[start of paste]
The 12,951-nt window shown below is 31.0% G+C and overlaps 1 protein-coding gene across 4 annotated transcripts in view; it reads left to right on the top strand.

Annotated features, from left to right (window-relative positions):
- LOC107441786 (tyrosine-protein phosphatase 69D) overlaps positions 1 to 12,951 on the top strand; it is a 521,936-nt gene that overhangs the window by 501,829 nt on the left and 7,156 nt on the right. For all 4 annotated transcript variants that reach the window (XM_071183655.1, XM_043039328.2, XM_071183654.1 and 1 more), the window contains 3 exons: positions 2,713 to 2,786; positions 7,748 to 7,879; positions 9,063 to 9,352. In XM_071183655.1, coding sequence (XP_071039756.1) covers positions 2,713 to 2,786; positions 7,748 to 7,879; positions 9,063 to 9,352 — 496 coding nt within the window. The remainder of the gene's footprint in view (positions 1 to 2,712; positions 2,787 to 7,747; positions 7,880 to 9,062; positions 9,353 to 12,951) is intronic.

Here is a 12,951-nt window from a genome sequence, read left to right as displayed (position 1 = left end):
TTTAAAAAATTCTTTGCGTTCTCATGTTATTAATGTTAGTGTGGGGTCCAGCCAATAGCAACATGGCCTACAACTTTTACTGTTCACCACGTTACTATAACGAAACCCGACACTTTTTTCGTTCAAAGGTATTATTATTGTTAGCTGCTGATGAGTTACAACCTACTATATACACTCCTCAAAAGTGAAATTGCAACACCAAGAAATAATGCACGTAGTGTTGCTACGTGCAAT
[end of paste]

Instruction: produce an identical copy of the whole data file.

The 12,951-nt window shown below is 31.0% G+C and overlaps 1 protein-coding gene across 4 annotated transcripts in view; it reads left to right on the top strand.

Annotated features, from left to right (window-relative positions):
- LOC107441786 (tyrosine-protein phosphatase 69D) overlaps positions 1 to 12,951 on the top strand; it is a 521,936-nt gene that overhangs the window by 501,829 nt on the left and 7,156 nt on the right. For all 4 annotated transcript variants that reach the window (XM_071183655.1, XM_043039328.2, XM_071183654.1 and 1 more), the window contains 3 exons: positions 2,713 to 2,786; positions 7,748 to 7,879; positions 9,063 to 9,352. In XM_071183655.1, coding sequence (XP_071039756.1) covers positions 2,713 to 2,786; positions 7,748 to 7,879; positions 9,063 to 9,352 — 496 coding nt within the window. The remainder of the gene's footprint in view (positions 1 to 2,712; positions 2,787 to 7,747; positions 7,880 to 9,062; positions 9,353 to 12,951) is intronic.

Here is a 12,951-nt window from a genome sequence, read left to right as displayed (position 1 = left end):
TTTAAAAAATTCTTTGCGTTCTCATGTTATTAATGTTAGTGTGGGGTCCAGCCAATAGCAACATGGCCTACAACTTTTACTGTTCACCACGTTACTATAACGAAACCCGACACTTTTTTCGTTCAAAGGTATTATTATTGTTAGCTGCTGATGAGTTACAACCTACTATATACACTCCTCAAAAGTGAAATTGCAACACCAAGAAATAATGCACGTAGTGTTGCTACGTGCAAT